Issue Drivers' Licenses Based on Emotional Age
Just this afternoon, I was riding on a Boulder street. I was in the bike lane, approaching a major intersection, and saw the light change to green. There were three cars in front of me, and all of them had their right-hand turn signals flashing. To avoid any question about whether they would have to wait for me to pass on the right, I pulled out into the lane where they could see me in their mirrors, and waved them on.
As a cyclist, when I pull into the traffic lane, I always pull well into the lane, so that there is no temptation for any driver behind me to pass when it is not safe. I moved to the left-hand side of the lane, and as the three cars moved through the bike lane to turn, I went by them on the left.
As I was moving back to the right side of the road, a guy in a large pickup truck roared by me, leaned over to his open passenger window, and angrily yelled at me, "Hey, stay to the right!"
Now, clearly I was riding legally, safely, courteously, and defensively. I had not caused the driver behind me a single second of delay -- in fact, I had probably reduced his delay by removing any possibility of confrontation between myself and the turning cars. In my mind I imagined that my taunter hates cyclists, but is lately worked up even more than usual by the likes of Larimer County Sheriff Jim Alderden. The sheriff, as a law officer, has made it ok to blame the cyclist, to assume the cyclist is always doing something wrong, and to take it upon yourself to correct the matter.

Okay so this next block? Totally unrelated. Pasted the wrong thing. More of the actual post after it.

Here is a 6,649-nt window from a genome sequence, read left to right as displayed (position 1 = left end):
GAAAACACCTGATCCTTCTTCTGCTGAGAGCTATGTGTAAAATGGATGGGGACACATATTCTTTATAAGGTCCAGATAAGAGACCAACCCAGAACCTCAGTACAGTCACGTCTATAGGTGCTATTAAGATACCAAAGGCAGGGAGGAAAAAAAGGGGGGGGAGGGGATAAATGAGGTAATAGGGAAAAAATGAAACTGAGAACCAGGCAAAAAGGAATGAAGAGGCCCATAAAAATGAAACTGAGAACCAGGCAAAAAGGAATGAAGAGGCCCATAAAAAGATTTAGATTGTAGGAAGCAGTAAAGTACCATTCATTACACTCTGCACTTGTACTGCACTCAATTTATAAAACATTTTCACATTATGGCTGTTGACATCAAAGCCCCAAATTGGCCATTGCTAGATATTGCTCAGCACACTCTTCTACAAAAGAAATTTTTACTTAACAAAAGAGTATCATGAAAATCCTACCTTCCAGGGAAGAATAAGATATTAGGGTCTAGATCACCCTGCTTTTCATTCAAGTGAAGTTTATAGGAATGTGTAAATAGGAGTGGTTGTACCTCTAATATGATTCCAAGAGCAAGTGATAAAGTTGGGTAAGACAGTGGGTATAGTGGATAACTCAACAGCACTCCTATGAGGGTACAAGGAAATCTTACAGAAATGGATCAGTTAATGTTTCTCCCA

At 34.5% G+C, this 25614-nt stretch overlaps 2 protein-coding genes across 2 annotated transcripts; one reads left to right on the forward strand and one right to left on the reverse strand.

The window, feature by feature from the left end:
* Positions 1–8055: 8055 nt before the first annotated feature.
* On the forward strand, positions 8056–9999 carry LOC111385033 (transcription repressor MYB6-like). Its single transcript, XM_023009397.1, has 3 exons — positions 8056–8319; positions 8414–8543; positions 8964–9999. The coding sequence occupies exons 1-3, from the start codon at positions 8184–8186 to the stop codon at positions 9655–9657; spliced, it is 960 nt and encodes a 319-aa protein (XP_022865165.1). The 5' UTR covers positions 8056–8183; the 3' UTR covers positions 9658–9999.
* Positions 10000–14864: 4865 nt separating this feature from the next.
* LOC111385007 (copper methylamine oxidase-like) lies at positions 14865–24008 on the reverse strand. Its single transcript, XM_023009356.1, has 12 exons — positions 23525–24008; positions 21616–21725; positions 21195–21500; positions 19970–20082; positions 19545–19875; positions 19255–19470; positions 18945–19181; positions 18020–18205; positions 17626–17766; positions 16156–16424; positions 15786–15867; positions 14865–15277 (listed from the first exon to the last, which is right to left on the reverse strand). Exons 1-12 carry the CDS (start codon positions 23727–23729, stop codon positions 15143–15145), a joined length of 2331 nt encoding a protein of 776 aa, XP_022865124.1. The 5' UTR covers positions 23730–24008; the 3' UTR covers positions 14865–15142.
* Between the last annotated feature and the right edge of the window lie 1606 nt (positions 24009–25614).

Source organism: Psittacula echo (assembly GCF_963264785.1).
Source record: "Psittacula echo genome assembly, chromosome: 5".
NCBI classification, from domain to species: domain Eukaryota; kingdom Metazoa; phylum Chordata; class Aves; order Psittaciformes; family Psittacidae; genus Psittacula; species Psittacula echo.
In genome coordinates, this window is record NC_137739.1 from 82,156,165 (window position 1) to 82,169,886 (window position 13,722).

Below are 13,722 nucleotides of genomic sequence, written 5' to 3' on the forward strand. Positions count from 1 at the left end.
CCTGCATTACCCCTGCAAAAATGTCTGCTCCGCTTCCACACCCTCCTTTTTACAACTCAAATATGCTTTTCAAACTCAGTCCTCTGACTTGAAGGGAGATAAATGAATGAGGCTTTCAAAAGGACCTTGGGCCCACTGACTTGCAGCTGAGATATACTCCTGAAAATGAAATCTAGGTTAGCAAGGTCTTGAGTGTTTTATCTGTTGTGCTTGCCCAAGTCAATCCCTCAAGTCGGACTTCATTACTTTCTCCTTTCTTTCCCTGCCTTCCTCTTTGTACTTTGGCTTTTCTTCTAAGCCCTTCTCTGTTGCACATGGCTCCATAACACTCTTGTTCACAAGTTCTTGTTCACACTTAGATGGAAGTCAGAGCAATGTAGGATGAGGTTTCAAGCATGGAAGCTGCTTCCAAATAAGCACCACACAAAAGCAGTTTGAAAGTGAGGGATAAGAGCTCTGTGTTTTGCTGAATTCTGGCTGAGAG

Vigilante justice never solves the problem. In fact it turns the enforcer into the criminal. In Boulder there is a "fighting words" ordinance, which states, "No person shall insult, taunt, or challenge another in a manner likely to provoke a disorderly response." Just as clearly as I was not violating any law in this incident, Mr. Pickup Truck was clearly using fighting words, and had he been charged and convicted he could have been given a fine of up to $1,000 and a jail sentence of up to ninety days. My only penalty would have been having to show up in court to testify against him, which I would have done willingly and via bicycle just to rub it in.
That is, had I been quicker on getting the license plate number off that pickup. Oh, well, at least I can vent here.
Here is some general advice for both drivers and cyclists. Don't get it into your head that you can or should enforce the law yourself, because you can't. If you see someone doing something that you think is wrong, you need to put yourself in their shoes first. If you can't see what they're seeing, if you don't know why a cyclist would be riding where that person is, well, then you need to give him or her the benefit of the doubt. There is probably a good reason that you just don't know. And there's a pretty good chance that the cyclist knows the laws that apply to cyclists better than you, as a driver, do.
I guarantee this. Your road rage will not make the situation better. Throwing insults or worse at cyclists (or at drivers if you are a cyclist) will not change their behavior in any way that you would see as a benefit. Rather, it will encourage them to be more obnoxious just to spite you. And there's nothing worse than having someone spite in your face while you're enjoying a nice drive or bike ride.